Because of my comprehension, the bible's teaching rang in my mind. Love they neighbor as thyself. I loved the characters, despite what they did—and some of it was pretty gruesome.
Could the same thing be applied to everyone who lives around us—our neighbors. What about our enemies? Could we understand what drives them to act the way they do? Not just understand, but truly love them?
Each of us makes occasional mistakes, chooses the wrong path, lashes out in anger, or blurts hurtful words. And yet, we go on loving and forgiving ourselves, and vowing to change our ways. If we can do that, perhaps we could apply it to the people around us.
For instance: Mr. Bloggs upstairs leaves his clothes line in plain view for days on end instead of tidying it away. I could excuse him because, from his window, the bright yellow lines wouldn't clash with the green grass the way it does from my view below. Instead of bringing it to his attention, I chat to him each time he passes and sympathize with his problems. Okay, there are worse problems than this example. I'm sure you can supply your own. I live a sheltered life.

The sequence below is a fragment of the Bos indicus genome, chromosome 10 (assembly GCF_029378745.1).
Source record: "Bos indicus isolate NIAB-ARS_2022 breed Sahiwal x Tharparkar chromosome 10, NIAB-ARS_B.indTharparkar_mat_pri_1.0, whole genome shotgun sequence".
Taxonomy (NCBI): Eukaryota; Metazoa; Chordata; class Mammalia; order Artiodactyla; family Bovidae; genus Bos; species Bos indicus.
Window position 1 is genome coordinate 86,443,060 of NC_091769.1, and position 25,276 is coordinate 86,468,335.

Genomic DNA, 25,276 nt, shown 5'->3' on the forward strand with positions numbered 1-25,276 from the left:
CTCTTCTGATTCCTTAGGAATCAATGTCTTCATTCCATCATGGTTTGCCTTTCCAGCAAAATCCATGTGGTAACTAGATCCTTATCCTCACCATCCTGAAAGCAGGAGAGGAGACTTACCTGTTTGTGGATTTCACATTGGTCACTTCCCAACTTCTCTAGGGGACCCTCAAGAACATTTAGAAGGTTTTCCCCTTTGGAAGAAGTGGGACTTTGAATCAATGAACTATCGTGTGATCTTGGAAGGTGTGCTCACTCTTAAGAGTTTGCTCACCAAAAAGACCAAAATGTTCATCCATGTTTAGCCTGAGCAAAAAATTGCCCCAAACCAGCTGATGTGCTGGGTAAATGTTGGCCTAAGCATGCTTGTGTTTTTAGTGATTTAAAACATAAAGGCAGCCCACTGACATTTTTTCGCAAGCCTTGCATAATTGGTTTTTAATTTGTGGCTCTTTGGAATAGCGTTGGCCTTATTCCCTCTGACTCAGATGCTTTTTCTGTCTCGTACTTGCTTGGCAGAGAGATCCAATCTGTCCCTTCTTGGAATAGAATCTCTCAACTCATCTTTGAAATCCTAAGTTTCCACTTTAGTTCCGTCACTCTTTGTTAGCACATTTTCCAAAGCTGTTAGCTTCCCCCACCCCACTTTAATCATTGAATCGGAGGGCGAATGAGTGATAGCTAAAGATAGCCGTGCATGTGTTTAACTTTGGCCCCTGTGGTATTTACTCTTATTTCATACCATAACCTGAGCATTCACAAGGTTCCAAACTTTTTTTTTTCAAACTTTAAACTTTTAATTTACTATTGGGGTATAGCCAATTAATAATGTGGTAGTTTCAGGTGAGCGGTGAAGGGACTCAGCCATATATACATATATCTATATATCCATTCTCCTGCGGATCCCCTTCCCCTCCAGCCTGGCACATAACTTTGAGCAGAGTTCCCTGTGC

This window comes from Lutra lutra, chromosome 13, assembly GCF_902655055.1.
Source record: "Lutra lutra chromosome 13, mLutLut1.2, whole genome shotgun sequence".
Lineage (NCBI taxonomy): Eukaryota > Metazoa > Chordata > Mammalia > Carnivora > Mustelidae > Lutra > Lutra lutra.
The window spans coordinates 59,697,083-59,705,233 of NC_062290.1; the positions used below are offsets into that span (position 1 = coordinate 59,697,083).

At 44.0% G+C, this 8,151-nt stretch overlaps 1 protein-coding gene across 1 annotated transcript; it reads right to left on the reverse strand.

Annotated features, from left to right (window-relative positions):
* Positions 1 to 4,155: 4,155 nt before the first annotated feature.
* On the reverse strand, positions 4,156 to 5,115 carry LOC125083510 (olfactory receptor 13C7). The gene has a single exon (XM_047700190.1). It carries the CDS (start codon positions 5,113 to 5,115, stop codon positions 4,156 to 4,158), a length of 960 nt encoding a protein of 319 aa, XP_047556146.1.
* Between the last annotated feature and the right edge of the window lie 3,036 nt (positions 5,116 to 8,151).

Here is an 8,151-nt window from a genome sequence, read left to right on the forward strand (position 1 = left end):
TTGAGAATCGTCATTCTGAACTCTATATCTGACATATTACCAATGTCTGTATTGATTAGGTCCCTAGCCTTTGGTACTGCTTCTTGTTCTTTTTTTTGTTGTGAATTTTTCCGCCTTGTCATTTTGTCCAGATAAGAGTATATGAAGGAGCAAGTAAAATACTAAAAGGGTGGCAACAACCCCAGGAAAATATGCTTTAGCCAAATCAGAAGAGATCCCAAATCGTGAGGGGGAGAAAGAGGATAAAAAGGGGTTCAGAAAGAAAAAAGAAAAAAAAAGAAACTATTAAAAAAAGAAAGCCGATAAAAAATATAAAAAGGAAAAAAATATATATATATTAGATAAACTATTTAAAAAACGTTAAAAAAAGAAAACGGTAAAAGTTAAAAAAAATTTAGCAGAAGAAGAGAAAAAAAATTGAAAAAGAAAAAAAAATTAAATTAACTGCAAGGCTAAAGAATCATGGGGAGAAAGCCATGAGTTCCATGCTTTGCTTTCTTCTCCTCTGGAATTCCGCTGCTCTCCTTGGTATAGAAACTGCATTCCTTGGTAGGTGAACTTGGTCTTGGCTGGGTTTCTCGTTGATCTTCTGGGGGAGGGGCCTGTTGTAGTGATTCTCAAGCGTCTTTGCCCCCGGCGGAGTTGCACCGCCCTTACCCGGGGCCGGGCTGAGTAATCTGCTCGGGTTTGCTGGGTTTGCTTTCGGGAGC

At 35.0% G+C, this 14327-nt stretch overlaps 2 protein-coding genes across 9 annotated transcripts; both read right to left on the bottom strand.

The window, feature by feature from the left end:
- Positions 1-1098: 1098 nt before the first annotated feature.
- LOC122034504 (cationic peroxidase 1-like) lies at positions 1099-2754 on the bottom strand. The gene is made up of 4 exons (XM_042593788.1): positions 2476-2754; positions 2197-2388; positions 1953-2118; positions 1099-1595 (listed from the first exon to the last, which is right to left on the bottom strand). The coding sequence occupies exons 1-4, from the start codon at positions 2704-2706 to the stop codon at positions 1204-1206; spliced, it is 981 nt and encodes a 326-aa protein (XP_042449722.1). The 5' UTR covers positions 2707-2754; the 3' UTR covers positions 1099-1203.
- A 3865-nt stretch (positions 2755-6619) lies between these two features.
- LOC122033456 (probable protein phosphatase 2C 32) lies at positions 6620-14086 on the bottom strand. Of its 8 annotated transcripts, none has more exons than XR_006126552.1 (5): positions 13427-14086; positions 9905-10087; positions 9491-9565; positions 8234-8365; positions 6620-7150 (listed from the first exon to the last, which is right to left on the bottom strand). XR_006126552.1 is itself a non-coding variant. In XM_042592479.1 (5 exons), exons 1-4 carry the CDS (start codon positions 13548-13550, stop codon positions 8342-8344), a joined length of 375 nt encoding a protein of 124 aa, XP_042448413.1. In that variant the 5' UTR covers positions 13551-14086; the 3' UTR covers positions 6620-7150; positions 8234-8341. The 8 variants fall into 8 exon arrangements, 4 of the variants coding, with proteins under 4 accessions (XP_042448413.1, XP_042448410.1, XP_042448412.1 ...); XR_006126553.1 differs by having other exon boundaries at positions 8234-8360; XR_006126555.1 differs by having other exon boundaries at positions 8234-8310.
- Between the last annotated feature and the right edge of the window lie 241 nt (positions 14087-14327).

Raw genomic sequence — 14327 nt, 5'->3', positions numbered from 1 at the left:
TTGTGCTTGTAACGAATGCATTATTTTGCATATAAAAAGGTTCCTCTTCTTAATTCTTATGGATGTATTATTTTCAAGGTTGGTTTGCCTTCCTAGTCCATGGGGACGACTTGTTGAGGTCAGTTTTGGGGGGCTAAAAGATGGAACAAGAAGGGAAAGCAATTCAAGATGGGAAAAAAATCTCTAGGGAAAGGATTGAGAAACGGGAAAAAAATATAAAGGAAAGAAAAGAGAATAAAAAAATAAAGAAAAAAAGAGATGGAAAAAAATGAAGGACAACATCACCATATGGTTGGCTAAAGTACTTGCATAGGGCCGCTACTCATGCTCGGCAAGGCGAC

In Donnie Brasco, Al Pacino's character gave love in his own way to Johny Depp, his underling, secretly working for the CIA. At the end, the Mafia man forgave the betrayal from the youngster he'd taken under his wing. This love redeemed him as a character.
Life is just as complicated as the '97 film. Each person lives to a set of rules imposed by their own society, belief system, creed or gang. If we could understand what lies hidden inside the people we meet, our life would be so rewarding. Maybe we'd grow to love them despite the way they act.